Died: June 23, 1975 Occupation: Educator, Historian Source



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Louis Reichenthal Gottschalk

1899-1975




Born: February 21, 1899 in New York, United States
Died: June 23, 1975
Occupation: Educator, Historian
Source: Dictionary of American Biography, Supplement 9: 1971-1975. Charles Scribner's Sons, 1994.



Table of Contents


Biographical Essay
Further Readings
Source Citation

BIOGRAPHICAL ESSAY


Gottschalk, Louis Reichenthal (Feb. 21, 1899 June 23, 1975), historian and educator, was born in Brooklyn, N.Y., the son of Morris Frank Gottschalk and Anna Krystall, both Jewish immigrants from Russian Poland. Gottschalk's father, a barber and small shopkeeper of modest means, raised his family in Albany and Brooklyn. After attending local public schools, where he displayed considerable intellectual promise, Gottschalk entered Cornell University at sixteen. He earned his B.A. (1919), M.A. (1920), and Ph.D. (1921) there and was strongly influenced by his teachers, the medievalist George Lincoln Burr, the Americanist George Hull, and the Europeanist Carl Lotus Becker.

Becker interested him in French history, instilling the conviction that historians should strive to incorporate the methodologies of other disciplines into their work. Under his direction Gottschalk completed his doctoral dissertation, "The Political Career and Theories of Jean Paul Marat." Expanded into a full-scale biography and published in 1927 as Jean Paul Marat: A Study in Radicalism, it bore all the traits that would mark his later writings: extensive use of primary sources, both manuscript and printed; critical scrutiny of all the available evidence; and a dispassionate, nonpartisan approach combined with a straightforward narrative style. This objective study of the French Revolutionary earned Gottschalk a favorable reputation on both sides of the Atlantic.



He married Laura Reichenthal, a young Cornell undergraduate, in 1920. Divorced five years later, Gottschalk nevertheless retained her maiden name, adopted in tribute to her father, as his own middle name. In 1930 he wed Fruma Kasdan; they had two sons.

After completing his graduate studies, Gottschalk taught first at the University of Illinois, Urbana (19211923), then at the University of Louisville (19231927). His career at Louisville ended when he and other faculty quarreled with the school's new president, George Coville, over curriculum and academic policy. Dismissed from his position in 1927, Gottschalk left for the University of Chicago, where he rose from associate professor to Gustavus F. and Ann M. Swift Distinguished Service Professor in 1959. After thirty-seven years at the University of Chicago, fifteen of which were spent chairing the history department, he formally retired in 1964, but continued to teach at the University of Illinois, Chicago Circle, until his death. Besides teaching, Gottschalk also served as assistant editor (19291943) and acting editor (19431945) of the Journal of Modern History, helping to make it a force in the profession.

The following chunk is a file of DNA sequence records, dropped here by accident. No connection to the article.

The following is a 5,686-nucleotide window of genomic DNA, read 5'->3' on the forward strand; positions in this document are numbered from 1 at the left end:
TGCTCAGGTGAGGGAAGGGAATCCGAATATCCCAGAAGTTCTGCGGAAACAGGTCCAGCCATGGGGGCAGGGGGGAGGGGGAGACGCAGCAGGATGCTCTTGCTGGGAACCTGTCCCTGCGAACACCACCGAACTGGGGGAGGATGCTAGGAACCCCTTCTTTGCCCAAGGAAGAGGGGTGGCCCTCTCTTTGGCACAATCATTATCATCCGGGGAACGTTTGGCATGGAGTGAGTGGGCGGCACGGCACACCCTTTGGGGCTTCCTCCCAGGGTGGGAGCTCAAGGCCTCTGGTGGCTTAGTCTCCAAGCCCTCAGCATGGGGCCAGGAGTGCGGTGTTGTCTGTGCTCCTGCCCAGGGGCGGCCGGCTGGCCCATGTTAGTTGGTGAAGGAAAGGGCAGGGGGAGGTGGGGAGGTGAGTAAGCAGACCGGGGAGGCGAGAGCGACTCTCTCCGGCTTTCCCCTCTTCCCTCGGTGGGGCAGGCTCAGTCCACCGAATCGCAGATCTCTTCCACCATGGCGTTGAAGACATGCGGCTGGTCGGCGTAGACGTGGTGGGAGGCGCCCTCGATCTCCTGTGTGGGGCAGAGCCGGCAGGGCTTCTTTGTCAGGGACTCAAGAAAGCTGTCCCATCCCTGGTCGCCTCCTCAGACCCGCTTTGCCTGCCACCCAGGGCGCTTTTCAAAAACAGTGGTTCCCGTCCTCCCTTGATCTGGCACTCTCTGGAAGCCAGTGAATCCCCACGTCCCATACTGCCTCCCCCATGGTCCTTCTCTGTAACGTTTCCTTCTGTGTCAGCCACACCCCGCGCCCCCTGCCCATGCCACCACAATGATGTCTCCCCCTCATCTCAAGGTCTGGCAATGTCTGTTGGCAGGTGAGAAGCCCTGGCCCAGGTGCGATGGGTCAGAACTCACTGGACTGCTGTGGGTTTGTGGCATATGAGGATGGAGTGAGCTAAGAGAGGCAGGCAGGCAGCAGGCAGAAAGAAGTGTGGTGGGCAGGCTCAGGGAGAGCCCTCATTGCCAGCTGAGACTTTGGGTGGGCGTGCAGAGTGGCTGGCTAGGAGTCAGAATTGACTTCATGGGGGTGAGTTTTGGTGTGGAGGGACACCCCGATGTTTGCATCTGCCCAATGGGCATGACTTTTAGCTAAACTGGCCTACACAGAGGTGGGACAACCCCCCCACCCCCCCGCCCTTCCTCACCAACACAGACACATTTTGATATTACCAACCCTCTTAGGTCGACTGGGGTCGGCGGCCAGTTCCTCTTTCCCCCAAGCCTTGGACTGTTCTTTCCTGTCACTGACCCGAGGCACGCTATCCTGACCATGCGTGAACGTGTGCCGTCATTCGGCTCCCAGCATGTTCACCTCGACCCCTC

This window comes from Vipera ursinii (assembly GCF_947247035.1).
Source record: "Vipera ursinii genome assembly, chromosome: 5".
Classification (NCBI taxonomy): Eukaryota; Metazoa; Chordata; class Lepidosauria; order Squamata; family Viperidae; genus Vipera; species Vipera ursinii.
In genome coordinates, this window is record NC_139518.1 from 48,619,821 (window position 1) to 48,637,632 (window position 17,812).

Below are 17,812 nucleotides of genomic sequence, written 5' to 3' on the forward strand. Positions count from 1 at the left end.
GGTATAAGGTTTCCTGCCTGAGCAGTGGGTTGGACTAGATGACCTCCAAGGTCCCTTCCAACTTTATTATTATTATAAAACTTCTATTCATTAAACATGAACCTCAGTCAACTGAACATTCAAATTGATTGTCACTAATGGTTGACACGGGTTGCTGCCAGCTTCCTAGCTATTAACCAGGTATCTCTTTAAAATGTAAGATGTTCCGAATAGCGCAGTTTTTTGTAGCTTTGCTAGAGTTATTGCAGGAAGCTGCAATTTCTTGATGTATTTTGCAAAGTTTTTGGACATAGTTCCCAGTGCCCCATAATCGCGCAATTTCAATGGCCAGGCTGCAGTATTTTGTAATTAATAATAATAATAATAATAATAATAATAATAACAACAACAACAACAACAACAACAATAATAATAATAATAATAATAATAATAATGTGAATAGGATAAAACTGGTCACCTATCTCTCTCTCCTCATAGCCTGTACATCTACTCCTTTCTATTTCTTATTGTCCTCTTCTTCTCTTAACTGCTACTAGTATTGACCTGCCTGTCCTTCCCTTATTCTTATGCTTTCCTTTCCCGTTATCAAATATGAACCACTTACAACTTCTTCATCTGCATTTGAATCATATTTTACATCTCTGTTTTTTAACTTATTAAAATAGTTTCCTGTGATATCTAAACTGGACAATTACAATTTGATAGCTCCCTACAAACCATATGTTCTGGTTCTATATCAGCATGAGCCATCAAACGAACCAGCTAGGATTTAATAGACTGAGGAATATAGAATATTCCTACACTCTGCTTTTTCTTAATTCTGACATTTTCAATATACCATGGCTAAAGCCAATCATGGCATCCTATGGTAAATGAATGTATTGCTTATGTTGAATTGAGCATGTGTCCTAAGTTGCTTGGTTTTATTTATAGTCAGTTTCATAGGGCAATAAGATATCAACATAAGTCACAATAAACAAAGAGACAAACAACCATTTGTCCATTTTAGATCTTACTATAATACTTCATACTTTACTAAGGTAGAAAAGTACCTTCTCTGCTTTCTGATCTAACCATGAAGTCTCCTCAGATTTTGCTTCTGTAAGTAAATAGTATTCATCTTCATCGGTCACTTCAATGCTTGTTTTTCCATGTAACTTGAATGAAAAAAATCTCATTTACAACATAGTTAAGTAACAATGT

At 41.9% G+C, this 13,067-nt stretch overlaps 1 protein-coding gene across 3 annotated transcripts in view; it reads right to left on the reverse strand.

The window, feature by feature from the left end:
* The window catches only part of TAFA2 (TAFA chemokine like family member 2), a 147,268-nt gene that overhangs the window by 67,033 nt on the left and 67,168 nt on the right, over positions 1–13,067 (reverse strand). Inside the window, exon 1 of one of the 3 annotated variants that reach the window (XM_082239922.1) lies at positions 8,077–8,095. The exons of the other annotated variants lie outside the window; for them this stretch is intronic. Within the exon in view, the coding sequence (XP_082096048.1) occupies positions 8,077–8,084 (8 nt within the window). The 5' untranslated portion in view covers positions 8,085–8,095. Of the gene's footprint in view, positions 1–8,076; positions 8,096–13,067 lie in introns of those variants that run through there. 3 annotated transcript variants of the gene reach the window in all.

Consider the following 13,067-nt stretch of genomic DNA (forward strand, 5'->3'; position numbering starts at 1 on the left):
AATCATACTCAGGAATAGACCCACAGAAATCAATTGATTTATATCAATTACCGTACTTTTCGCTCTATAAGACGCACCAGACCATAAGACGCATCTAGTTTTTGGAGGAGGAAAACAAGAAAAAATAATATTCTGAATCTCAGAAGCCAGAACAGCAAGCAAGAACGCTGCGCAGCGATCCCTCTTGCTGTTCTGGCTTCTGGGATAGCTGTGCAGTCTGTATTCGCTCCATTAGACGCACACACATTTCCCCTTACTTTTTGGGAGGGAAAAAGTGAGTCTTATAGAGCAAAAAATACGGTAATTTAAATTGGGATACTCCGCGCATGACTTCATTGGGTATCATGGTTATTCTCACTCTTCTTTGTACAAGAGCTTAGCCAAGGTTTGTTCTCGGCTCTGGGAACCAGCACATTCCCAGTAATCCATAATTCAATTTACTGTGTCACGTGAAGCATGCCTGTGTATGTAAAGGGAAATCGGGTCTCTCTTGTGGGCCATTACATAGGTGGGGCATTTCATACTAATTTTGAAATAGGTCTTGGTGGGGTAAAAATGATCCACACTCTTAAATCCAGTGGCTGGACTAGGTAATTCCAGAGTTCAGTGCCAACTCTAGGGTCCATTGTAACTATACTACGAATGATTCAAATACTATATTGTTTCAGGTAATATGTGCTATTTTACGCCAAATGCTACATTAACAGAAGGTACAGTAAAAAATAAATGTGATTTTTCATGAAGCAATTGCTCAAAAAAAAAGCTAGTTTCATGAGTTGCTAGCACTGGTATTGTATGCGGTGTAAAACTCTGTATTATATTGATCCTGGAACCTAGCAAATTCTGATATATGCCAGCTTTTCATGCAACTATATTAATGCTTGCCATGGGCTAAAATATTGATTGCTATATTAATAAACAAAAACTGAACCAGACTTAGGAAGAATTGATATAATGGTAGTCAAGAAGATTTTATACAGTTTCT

He won eminence as a historian of the French Revolution because of his numerous publications in the field. His Era of the French Revolution (17151815) appeared in 1929. A comprehensive and balanced account, it long remained a standard text. He then undertook a biography of the Marquis de Lafayette, a project that would occupy him for some forty years. Conscientiously gathering and analyzing all the materials that could be discovered concerning the French patriot, Gottschalk produced a series of volumes that traced his career in detail: Lafayette Comes to America (1935), Lafayette Joins the American Army (1937), Lafayette and the Close of the American Revolution (1942), Lafayette Between the American and the French Revolution (17831789) (1950), Lafayette in the French Revolution Through the October Days (1969), and Lafayette in the French Revolution from the October Days Through the Federation (1973). He also published a critical edition of the general's correspondence with George Washington in 1944. Gottschalk determined that Lafayette was motivated to aid the Americans less by any liberal ideas than by his dissatisfaction with conditions in France, his thirst for glory, and a traditional French hatred for England. But as a result of his American experience, Lafayette became a symbol of liberty, the "hero of two worlds," who guided the French Revolution during its first years.